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Add a Professional Development Project to Your Study Abroad Program

December 13, 2021

By: Elaine Asma | Study Abroad Instructor | Gateway Technical College

Have you ever wondered how you could enhance your study abroad program to both personalize the experience and create a lasting impact for your students?

Good news! You can add an independent professional development project!

Adding a professional development project gets students excited about their studies and broadens their perspectives. Before traveling, students make their own contacts and arrangements for their projects, which deepens their commitment.

Not sure what to assign? Here are a few examples of potential professional development projects:

  • create a poster session that can be displayed in a common area after you return.
  • have students present their study to another class in their major. This will educate and create interest for future travelers.
  • interview a professional in their major to see what their jobs are really like. Contact a company that has a branch in the country you are visiting. Before traveling have the student visit the company in the US and interview someone there. Usually, they will help the student make a contact in the other country. Then, when in country, visit the branch and see the differences between operations in the US and the country they are visiting.
  • use the city Tourist Office to make connections to interesting people or locals who would like to talk about their city.
  • have students sit in on a class in a college or university where you are traveling. They can interview the professor and compare or contrast teaching styles.
  • hospitality and tourism students can interview the hotel manager where you are staying to understand all the elements of operating in that country with foreign guests.
  • culinary students can visit different restaurants to report on the cultural differences in operations.

The professional skills students gain on a study abroad program are:

  • working closely with others in a group
  • completing coursework in another country
  • using critical thinking to solve problems in a new and unfamiliar environment

You can also add a more personalized component by having students design a study for themselves.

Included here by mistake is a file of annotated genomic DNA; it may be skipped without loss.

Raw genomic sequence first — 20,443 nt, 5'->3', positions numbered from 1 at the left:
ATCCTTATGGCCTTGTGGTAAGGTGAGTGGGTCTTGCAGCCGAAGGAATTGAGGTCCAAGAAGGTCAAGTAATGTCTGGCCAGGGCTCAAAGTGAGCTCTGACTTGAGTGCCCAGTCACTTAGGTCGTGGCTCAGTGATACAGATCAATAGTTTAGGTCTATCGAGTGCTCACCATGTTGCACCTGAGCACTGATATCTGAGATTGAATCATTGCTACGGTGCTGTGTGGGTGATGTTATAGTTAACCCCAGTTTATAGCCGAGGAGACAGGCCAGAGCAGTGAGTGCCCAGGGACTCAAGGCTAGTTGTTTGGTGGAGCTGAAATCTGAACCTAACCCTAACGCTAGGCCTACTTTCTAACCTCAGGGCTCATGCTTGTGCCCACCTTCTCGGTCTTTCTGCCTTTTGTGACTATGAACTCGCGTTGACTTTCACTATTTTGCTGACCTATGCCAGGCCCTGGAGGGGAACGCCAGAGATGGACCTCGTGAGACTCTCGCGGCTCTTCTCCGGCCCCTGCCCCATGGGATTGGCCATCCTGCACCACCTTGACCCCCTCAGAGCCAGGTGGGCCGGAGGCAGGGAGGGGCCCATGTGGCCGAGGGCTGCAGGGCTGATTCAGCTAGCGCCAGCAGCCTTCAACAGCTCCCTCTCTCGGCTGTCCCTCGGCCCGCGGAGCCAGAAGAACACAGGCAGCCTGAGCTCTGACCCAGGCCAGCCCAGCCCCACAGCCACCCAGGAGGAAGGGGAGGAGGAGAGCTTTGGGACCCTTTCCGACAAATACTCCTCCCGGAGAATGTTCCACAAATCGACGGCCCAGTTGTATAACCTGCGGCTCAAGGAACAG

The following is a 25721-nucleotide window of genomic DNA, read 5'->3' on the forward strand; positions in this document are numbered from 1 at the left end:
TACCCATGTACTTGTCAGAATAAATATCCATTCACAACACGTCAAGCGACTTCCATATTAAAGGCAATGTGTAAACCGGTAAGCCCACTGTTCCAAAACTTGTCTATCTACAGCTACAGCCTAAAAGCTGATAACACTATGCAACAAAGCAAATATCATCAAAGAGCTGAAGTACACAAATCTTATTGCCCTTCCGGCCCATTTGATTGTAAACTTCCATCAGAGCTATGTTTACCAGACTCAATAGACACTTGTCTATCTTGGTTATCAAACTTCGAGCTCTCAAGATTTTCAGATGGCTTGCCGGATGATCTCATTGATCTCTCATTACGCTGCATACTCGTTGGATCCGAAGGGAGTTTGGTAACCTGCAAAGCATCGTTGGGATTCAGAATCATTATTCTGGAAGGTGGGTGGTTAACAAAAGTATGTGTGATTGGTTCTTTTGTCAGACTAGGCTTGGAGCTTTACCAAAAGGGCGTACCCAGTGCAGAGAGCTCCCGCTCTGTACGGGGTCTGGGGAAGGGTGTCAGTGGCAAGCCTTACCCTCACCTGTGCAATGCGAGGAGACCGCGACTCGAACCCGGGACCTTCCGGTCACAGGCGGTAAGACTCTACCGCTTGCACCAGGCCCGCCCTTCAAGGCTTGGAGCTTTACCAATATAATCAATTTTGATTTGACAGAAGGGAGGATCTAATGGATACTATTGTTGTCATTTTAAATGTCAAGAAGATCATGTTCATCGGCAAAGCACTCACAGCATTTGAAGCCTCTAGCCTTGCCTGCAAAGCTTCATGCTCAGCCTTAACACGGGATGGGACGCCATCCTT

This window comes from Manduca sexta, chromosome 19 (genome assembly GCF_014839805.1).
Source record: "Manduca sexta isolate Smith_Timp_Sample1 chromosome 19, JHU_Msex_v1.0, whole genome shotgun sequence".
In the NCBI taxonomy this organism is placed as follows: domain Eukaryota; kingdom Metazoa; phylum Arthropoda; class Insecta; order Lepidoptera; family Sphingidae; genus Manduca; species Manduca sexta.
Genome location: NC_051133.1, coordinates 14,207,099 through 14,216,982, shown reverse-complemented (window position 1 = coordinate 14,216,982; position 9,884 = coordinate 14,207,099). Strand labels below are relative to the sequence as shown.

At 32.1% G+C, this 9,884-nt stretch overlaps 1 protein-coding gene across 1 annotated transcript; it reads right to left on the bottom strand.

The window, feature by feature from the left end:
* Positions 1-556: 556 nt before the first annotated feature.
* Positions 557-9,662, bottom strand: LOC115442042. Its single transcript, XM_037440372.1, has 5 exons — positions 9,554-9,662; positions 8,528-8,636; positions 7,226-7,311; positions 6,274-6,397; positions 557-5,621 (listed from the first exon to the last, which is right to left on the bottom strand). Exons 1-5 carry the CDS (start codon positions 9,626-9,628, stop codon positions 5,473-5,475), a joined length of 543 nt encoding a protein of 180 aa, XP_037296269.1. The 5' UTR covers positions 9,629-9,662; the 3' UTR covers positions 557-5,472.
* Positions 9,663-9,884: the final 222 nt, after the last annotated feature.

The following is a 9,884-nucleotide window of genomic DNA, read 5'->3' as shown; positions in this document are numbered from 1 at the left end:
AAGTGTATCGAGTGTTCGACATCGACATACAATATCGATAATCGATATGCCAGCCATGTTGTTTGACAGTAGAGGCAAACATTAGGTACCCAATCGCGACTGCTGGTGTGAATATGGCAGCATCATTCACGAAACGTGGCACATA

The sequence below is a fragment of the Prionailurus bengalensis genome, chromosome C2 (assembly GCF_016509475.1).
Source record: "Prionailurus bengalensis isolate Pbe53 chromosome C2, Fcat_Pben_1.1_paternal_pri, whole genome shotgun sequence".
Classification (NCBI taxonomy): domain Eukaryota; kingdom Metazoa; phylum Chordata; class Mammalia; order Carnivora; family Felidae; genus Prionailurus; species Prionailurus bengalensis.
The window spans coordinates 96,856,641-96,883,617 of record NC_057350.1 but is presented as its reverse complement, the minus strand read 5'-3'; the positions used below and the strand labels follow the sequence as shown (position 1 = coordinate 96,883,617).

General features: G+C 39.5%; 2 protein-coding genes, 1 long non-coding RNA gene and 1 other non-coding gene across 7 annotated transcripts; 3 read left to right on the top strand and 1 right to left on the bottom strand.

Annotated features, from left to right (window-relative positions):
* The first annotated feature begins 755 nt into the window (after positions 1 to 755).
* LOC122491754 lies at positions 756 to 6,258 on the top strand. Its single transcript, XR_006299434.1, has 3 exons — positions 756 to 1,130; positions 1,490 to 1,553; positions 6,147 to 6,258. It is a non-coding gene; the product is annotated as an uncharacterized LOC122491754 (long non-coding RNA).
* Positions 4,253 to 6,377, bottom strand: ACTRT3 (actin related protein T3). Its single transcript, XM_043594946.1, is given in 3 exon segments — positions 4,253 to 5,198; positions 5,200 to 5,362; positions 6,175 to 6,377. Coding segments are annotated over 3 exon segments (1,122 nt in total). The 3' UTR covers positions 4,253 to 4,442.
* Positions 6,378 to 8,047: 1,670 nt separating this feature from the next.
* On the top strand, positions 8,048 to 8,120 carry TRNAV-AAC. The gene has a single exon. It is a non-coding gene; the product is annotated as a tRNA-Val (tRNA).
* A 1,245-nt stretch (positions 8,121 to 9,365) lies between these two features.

The students at our college create their own projects to carry out while traveling with the group. We like to link them to their field of study. It not only gives them some freedom to explore what interests them, but we’ve found it looks great on a résumé, too.

This really hit home early in my study abroad experience. We had a student who traveled to Scotland and participated in a Renewable Energy program. He interviewed the director of one of the companies we visited and created a presentation for another class when he returned.  When it was time for his job search, he was picked out of the crowd for an interview because of his study abroad experience. He impressed his interviewer with firsthand knowledge of innovations in the field, and he landed the job.

Other successful projects have been:

  • a marketing/photography student created a photo journal of our travels in Iceland. His story was presented to the College Board of Directors and used in college marketing materials.
  • A horticulture student who traveled to Belize, and created a plant journal of all the new plants she encountered.
  • an interior design student visited various period homes and buildings in France to create a notebook of styles and motifs.
  • several nursing students in Costa Rica created a series of informational posters that were hung in the halls of the Nursing wing.
  • a graphic design group created a multimedia interactive guide to Paris.

These are just a few ideas that have worked for our programs to excite and engage students. 

When students drive the process, they use their creativity to explore their interests, which enhances their international experience. It’s good for them in the short term, and later, it sets them apart in the job search. Additionally, study abroad looks great on a resume and a professional development project can be a great talking point in an interview. It provides additional value for myself as well, and I am always eager for my next abroad adventure.

About the Author:

Elaine Asma is an English Language Learning and Study Abroad Instructor at Gateway Technical College in Kenosha, Wisconsin. She prepares instructors and students for their Study Abroad experiences. She has participated in 15 study abroad programs in the last 10 years. Her experience includes proposal writing, pre-trip explorations, developing academic partners in various countries, and traveling with students. She holds an MBA from Loyola University Chicago, and a MAT from National-Louis University in Chicago. She recently completed a certificate in Hospitality and Tourism from NYU.


About the Author’s Publication:

Leave Home Just for a Little While: A Short-Term Study Abroad Student Guide was created for students who are participating in short-term study abroad programs. Not all students are able to go abroad for a full semester, but they can still experience the thrill of exploring a new culture. This guide will help the student learn about themselves, the country and people they will visit and use their experience to enhance their academic learning and careers. Students will learn about culture, history, language, money, food, how to get around, safety, packing and navigating travel with a group. The last part of the book is for remembering their classmates, journaling their daily experiences and taking notes.

Request a copy of the author’s publication at